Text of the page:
Factoring in College Costs During a Divorce Settlement

The list of topics/expenses that must be addressed in a divorce can be extensive. Some expenses that may seem far away often needs to be tackled sooner than expected. Covering college costs or other post-high school education for any children involved may be one of them.

If you litigate, the judge will likely order one or both parents to contribute to higher education costs, such as college tuition, fees, books, room and board, laptop (if required), and possibly transportation to and from school. If you use Mediation or Collaborative Practice (CP) instead, you will have greater flexibility when negotiating which expenses are covered and by whom.

Consider the Ability to Pay

College is much more expensive today than it was when the parents of most college-age children attended. If you have not stayed on top of current tuition and room and board costs, you are in for major sticker shock. Public or state colleges can offer somewhat lower costs (particularly for local residents), but private schools can easily soar in the range of $40,000 per year. Long ago, college students could often make enough money during the summer to cover their educational costs for the upcoming year. That is not the case anymore. Even many parents are unable to absorb the astronomical college bills. While most parents truly want to help their children get a good education, many are confronted with reality.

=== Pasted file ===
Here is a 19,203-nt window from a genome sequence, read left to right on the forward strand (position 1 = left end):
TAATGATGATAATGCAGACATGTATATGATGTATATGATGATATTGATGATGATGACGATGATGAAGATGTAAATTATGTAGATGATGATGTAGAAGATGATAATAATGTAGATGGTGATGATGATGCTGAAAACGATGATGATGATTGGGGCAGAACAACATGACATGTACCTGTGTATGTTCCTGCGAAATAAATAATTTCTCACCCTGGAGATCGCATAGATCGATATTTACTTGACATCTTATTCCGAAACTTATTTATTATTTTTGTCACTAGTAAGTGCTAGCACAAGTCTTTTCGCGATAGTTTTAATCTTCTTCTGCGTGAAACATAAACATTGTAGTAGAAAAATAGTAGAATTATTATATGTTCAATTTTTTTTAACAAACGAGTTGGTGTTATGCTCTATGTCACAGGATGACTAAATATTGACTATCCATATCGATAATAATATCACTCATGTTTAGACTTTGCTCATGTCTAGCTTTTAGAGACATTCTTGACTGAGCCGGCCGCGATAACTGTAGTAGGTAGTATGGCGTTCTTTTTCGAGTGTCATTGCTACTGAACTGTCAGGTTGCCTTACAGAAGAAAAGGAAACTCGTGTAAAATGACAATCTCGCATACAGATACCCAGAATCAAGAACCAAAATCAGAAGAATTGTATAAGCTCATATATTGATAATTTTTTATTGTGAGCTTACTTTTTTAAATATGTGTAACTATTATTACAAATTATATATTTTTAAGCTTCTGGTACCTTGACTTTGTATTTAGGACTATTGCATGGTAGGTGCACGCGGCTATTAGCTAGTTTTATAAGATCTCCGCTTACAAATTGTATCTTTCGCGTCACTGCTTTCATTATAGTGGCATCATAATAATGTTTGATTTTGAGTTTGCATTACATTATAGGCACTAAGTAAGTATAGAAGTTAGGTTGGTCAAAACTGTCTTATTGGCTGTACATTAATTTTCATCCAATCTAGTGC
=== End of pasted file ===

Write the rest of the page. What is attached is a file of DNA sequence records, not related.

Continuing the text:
The issue of whether parents realistically have the ability to pay for college costs is the first issue to be addressed by the Court or by the couple and those helping them negotiate a divorce settlement.

Be Aware of How College Costs Interact with Child Support

Some parents assume (or at least hope) that once a child begins attending college, child support payments will decrease, or be eliminated, because they are now paying college tuition, room and board, etc. This is generally not the case, however, especially if there are other children still at home. There is a good chance that the student still spends summers and vacations at home, and may even come home on weekends. Fixed costs for housing usually remain the same, regardless of how many days per year the student lives at home. You would not expect your mortgage company to give you a discount when your child goes away to college, would you?

Understand the Complexity of the Law

When it comes to mandating parental support, the Court’s authority ends when the child turns age 23 – or before then, if the child begins working full-time or is considered otherwise “emancipated”. What happens, though, if after taking a gap year to travel or work, your child decides to become “unemancipated” and go back to school? Or what if s/he drops out of college due to an accident or medical situation, and later returns? In most cases, the parent obligation is revived once the child returns to college, provided the child is under age 23.

There are other gray areas that must be considered as well. What if your child takes five years to get through college instead of four, perhaps because of a change in majors or the need to work part-time? Are you obligated to pay for the final year? It depends. If you are under a Court order, you will likely have to pay as long as the student is under age 23 (though you are not obligated to pay for a Master’s degree). Through Mediation or CP, however, both parents could potentially agree to require a certain level of accountability from the child (such as keeping grades above a certain grade point average) to ensure that the student is taking education seriously.